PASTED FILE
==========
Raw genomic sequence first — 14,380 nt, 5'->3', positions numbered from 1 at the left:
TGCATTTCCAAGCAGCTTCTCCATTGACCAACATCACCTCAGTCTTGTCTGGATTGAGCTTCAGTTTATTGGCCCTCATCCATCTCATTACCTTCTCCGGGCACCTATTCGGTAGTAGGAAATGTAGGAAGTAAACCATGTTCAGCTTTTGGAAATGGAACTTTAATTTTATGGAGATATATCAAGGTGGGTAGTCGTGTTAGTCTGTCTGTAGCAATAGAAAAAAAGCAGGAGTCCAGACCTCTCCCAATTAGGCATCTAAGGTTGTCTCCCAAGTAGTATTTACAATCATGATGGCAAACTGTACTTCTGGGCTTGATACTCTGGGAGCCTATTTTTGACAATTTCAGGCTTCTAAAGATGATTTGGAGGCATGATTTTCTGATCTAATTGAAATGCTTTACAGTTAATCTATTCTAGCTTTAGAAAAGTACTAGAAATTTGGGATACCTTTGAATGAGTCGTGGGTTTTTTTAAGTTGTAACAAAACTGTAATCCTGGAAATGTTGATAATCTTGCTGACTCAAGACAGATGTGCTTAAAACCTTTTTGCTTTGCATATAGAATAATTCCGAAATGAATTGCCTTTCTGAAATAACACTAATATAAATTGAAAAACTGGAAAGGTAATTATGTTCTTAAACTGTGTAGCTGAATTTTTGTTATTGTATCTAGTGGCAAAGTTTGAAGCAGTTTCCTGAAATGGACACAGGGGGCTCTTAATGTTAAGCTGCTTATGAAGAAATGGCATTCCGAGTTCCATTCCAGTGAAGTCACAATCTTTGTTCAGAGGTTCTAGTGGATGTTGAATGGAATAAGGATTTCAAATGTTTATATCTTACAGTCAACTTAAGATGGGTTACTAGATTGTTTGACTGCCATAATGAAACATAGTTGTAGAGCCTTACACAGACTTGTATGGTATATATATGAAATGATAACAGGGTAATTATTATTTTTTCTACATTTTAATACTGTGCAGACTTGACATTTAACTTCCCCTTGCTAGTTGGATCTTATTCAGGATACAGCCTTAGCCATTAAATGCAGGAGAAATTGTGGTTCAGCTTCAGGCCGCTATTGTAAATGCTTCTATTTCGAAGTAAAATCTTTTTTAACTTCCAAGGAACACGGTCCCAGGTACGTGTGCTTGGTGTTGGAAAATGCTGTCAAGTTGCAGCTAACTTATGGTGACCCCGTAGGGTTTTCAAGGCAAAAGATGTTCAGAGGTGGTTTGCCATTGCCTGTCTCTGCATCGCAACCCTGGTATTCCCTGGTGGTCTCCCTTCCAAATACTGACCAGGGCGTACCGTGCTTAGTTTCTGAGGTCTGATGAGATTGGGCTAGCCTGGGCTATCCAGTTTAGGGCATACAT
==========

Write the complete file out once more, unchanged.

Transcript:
Raw genomic sequence first — 14,380 nt, 5'->3', positions numbered from 1 at the left:
TGCATTTCCAAGCAGCTTCTCCATTGACCAACATCACCTCAGTCTTGTCTGGATTGAGCTTCAGTTTATTGGCCCTCATCCATCTCATTACCTTCTCCGGGCACCTATTCGGTAGTAGGAAATGTAGGAAGTAAACCATGTTCAGCTTTTGGAAATGGAACTTTAATTTTATGGAGATATATCAAGGTGGGTAGTCGTGTTAGTCTGTCTGTAGCAATAGAAAAAAAGCAGGAGTCCAGACCTCTCCCAATTAGGCATCTAAGGTTGTCTCCCAAGTAGTATTTACAATCATGATGGCAAACTGTACTTCTGGGCTTGATACTCTGGGAGCCTATTTTTGACAATTTCAGGCTTCTAAAGATGATTTGGAGGCATGATTTTCTGATCTAATTGAAATGCTTTACAGTTAATCTATTCTAGCTTTAGAAAAGTACTAGAAATTTGGGATACCTTTGAATGAGTCGTGGGTTTTTTTAAGTTGTAACAAAACTGTAATCCTGGAAATGTTGATAATCTTGCTGACTCAAGACAGATGTGCTTAAAACCTTTTTGCTTTGCATATAGAATAATTCCGAAATGAATTGCCTTTCTGAAATAACACTAATATAAATTGAAAAACTGGAAAGGTAATTATGTTCTTAAACTGTGTAGCTGAATTTTTGTTATTGTATCTAGTGGCAAAGTTTGAAGCAGTTTCCTGAAATGGACACAGGGGGCTCTTAATGTTAAGCTGCTTATGAAGAAATGGCATTCCGAGTTCCATTCCAGTGAAGTCACAATCTTTGTTCAGAGGTTCTAGTGGATGTTGAATGGAATAAGGATTTCAAATGTTTATATCTTACAGTCAACTTAAGATGGGTTACTAGATTGTTTGACTGCCATAATGAAACATAGTTGTAGAGCCTTACACAGACTTGTATGGTATATATATGAAATGATAACAGGGTAATTATTATTTTTTCTACATTTTAATACTGTGCAGACTTGACATTTAACTTCCCCTTGCTAGTTGGATCTTATTCAGGATACAGCCTTAGCCATTAAATGCAGGAGAAATTGTGGTTCAGCTTCAGGCCGCTATTGTAAATGCTTCTATTTCGAAGTAAAATCTTTTTTAACTTCCAAGGAACACGGTCCCAGGTACGTGTGCTTGGTGTTGGAAAATGCTGTCAAGTTGCAGCTAACTTATGGTGACCCCGTAGGGTTTTCAAGGCAAAAGATGTTCAGAGGTGGTTTGCCATTGCCTGTCTCTGCATCGCAACCCTGGTATTCCCTGGTGGTCTCCCTTCCAAATACTGACCAGGGCGTACCGTGCTTAGTTTCTGAGGTCTGATGAGATTGGGCTAGCCTGGGCTATCCAGTTTAGGGCATACAT